Nigel Graham Cheney (MA)
After gaining a first class B.A Textiles, with Commendation in Art History, in 1990, Nigel Cheney graduated from Manchester Metropolitan University in 1991 with an MA Textiles. He has held the position of Lecturer in Embroidered Textiles at NCAD since 1993. He has been the Republic of Ireland Selector for the Lódz Tapestry Triennale, Poland, since 2000. Professional duties have included being an External Examiner for the B.A. Textile Design, Bradford College 2002-2004. He is an expert in Industrial Multi-Head embroidery and has worked with several companies in Ireland and the UK.
His studio practice has revolved around the act of drawing and the production of stitched textiles for fashion, interiors, commission and gallery work. Recent works reflect the emotions and images associated with particular pieces of music. The titles refer to fragments of lyrics, which are indicative of some of these wide-ranging references. This work is predominantly process led, grounded in tradition and a passion for cloth and textile craftsmanship, with a striving for technical excellence. The ability to combine a wide variety of historical techniques is an essential part of the ‘act of making’ and a reflection on historical processes such as blackwork, voiding, appliqué, and hand stitches.
These are juxtaposed with the utilisation of digital media, transfer prints and hand painted cloth, reinterpreted through machine techniques and a contemporary aesthetic. These eclectic images are digitally scanned, manipulated, transferred, and embroidered. The resulting textile itself is often then rescanned and so the process repeats, like a refrain lingering in the subconscious long after the sound has faded. Textiles are worked, dissected, assembled, over printed, stitched and then cut up again.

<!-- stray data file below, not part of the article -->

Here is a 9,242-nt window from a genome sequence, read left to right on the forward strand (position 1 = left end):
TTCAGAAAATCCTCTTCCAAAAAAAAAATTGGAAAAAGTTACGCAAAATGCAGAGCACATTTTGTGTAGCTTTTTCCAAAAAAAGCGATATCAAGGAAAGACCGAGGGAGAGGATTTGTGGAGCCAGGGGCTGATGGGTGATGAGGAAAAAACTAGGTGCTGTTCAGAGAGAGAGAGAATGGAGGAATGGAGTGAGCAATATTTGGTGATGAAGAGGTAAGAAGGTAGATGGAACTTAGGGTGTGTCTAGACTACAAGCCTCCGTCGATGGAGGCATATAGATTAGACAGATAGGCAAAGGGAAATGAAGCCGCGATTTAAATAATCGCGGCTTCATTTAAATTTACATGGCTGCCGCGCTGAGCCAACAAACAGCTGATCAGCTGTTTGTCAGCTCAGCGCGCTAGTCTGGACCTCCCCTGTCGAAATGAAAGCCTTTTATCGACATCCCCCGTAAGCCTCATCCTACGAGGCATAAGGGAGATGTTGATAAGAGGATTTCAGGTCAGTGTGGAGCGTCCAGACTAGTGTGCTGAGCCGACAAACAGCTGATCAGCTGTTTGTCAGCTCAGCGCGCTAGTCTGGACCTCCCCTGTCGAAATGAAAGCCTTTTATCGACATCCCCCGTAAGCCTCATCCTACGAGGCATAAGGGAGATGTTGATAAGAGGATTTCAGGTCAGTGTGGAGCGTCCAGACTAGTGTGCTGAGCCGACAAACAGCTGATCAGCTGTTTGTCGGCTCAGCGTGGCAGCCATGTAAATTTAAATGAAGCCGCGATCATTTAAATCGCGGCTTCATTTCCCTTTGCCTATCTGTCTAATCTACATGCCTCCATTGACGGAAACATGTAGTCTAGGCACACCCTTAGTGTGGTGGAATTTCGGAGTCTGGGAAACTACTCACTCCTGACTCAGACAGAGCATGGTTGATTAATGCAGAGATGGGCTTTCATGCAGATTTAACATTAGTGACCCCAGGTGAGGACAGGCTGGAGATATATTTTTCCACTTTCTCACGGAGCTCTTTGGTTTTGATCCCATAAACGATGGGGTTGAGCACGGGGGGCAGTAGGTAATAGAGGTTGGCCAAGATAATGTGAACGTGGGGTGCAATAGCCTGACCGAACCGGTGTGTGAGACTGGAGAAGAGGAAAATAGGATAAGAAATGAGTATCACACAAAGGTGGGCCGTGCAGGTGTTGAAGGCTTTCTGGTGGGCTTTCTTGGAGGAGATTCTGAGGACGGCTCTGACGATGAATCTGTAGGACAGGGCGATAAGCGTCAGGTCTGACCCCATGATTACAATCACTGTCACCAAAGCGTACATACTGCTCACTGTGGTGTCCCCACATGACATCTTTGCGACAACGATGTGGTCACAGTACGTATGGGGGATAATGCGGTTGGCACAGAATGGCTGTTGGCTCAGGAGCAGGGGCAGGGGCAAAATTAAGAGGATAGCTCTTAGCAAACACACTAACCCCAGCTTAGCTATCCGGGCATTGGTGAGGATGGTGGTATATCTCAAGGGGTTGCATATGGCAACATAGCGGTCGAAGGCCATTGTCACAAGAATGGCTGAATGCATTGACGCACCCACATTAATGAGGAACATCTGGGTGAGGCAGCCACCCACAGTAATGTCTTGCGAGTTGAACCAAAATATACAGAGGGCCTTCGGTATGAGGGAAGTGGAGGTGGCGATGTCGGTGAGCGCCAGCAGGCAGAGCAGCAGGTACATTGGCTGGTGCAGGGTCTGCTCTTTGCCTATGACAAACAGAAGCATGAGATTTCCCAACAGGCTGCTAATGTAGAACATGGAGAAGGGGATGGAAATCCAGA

These complex surfaces and textures are continually pulled apart and composed until the compositions are in the discord and harmony associated with their original audible inspiration. Despite the narrative elements of the work they are not meant as illustrations, rather a response to the stimulus of the record collection.
The advanced practice of textiles as narratives/metaphor; the use of complex textile multi-disciplinary process to create discourse with relation to esoteric topics such as:
The dissemination of the development of teaching methodologies relating to:
New technologies in art and design, specifically the potential of industrial CAD for embrodiery. Cheney’s research interests span drawing painting and stitched textiles. There are a number of projects currently being explored.
Not worth the paper its printed on - exploring found imagery from old bank notes and documents as pattern and imagery for large scale textile works.
Dark entries – documenting figurative carvings, and mouldings as architectural details found on entrances.